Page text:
Today, the City of Philadelphia unveils its first street paved with porous asphalt. It may only be a tiny Bella Vista alley that rarely sees auto traffic, but it’s one of hundreds of such side streets, and it marks a milestone in part of a larger plan.
As one of America’s first cities, Philadelphia is home to one of the nation’s oldest sewers. In the time since the stormwater system was built, modern development has blanketed the region with impervious concrete and pavement. During a heavy rain or snow melt (50-60 times each year), the drainage system overflows, mixing with wastewater and dumping directly into the Delaware and Schuylkill Rivers (from which the WaterWorks draws to provide our taps).
In 2009, the city finalized a plan to address the runoff overload, pledging $1.6 billion over the next 20 years. Instead of ripping up the streets to build a huge (and expensive) below-ground holding tank, the EPA approved a strategy of implementing a series of “green” stormwater infrastructure programs.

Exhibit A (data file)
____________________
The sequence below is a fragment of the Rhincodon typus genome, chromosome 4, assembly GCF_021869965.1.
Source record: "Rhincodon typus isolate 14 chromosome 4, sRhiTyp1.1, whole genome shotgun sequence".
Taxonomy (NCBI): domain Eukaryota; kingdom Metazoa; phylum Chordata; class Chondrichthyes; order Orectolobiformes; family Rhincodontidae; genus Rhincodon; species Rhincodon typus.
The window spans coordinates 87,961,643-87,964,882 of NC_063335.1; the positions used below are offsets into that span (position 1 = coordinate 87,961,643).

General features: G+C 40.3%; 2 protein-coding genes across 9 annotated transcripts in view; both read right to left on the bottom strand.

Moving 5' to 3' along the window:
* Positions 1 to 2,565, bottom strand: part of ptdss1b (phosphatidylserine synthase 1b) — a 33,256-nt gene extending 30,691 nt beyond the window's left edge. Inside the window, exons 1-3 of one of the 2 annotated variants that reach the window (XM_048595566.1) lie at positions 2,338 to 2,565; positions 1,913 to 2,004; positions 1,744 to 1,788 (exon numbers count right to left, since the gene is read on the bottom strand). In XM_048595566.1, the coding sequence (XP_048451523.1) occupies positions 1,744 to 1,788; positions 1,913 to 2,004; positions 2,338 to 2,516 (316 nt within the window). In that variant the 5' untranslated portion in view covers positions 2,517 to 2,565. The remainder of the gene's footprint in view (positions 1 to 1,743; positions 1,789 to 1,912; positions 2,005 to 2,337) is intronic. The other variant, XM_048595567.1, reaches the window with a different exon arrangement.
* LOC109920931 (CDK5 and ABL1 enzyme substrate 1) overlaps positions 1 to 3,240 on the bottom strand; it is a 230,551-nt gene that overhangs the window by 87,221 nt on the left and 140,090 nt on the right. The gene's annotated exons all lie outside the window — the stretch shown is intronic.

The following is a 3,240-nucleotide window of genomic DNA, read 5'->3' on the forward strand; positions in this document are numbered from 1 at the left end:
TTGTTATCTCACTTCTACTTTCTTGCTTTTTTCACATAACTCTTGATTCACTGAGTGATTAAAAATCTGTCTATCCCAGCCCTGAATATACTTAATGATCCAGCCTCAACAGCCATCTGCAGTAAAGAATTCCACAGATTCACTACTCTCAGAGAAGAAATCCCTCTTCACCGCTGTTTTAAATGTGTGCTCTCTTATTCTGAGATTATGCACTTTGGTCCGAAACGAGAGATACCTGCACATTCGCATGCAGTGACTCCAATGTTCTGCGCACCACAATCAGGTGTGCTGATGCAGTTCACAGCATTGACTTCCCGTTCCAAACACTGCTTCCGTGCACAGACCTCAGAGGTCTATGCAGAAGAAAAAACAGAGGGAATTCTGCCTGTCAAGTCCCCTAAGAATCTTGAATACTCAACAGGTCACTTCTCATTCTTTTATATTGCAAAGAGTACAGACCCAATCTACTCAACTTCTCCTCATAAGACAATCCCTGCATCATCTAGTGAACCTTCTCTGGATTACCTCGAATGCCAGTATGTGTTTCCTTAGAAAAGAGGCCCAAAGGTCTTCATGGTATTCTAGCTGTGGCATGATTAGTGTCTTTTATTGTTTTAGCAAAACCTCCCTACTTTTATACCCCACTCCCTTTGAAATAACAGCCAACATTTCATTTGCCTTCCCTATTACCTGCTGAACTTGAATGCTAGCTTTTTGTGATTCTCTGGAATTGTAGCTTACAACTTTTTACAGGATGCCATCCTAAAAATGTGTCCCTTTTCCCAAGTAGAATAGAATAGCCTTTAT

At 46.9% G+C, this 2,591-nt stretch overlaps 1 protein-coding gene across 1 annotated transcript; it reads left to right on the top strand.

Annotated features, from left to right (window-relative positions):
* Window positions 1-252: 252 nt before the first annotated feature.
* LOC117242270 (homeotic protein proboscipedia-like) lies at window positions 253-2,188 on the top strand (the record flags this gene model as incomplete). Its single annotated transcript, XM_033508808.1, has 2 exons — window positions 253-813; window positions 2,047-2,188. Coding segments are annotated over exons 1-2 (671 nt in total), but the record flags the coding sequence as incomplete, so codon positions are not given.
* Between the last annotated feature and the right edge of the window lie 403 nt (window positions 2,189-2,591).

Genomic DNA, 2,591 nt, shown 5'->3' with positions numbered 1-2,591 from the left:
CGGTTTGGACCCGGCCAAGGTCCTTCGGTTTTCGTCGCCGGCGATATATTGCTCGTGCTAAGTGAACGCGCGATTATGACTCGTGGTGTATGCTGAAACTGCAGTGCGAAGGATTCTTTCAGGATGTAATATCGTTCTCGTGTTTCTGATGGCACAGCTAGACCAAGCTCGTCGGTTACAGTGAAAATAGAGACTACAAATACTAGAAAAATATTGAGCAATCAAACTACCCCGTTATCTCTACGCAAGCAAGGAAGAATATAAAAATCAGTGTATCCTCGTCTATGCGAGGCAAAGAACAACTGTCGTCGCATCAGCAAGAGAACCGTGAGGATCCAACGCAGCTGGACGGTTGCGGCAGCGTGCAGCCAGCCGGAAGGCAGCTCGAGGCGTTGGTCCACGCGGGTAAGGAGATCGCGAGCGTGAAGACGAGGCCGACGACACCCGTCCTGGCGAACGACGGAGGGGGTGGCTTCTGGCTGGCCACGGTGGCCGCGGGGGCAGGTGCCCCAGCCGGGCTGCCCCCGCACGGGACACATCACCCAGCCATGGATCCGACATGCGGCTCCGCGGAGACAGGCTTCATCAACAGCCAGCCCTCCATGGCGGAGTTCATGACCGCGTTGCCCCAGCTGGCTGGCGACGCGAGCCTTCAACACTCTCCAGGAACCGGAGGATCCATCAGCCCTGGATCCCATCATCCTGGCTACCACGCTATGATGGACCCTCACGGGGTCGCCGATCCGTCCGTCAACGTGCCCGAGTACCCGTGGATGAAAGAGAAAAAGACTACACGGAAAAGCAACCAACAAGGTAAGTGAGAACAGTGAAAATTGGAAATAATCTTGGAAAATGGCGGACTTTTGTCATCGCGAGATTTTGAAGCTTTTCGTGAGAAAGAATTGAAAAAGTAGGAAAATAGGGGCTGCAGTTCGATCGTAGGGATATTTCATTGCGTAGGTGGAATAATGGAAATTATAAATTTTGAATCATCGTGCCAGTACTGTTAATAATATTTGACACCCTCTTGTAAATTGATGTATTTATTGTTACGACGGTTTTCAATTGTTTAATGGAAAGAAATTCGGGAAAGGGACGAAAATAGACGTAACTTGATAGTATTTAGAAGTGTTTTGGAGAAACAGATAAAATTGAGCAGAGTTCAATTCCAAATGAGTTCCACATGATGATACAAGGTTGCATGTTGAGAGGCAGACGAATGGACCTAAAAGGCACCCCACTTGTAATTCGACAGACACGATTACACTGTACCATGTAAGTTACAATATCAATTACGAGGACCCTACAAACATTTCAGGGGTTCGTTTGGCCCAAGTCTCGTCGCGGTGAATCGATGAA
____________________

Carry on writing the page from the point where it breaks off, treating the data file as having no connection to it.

Municipal structures are being retrofitted with green roofs (and businesses and residents are encouraged to follow suit), basketball courts are being repaved with permeable concrete, parking lots are being designed to include vegetated strips and old asphalt lots are being broken up and turned into rain gardens. The idea is to turn the city’s surface into a sponge, instead of an impervious barrier. Most of these water-management techniques have been used successfully before, but not on the scale of an entire Northeastern metropolis.
Porous asphalt is much like regular paving material, but made without the finer grains in the mix. This creates a surface with much larger gaps, through which water can seep. Beneath the blacktop is a layer of stone that acts as a reservoir, slowing down the seeping liquid even more. The street surface is still relatively smooth (smooth enough to meet ADA requirements), and because it has room to expand and contract, is much less likely to form potholes.
The Percy Street transformation cost the city $330,000, reported the Philadelphia Inquirer. The next metamorphosis is set for Webster Street between Broad and 13th, later this year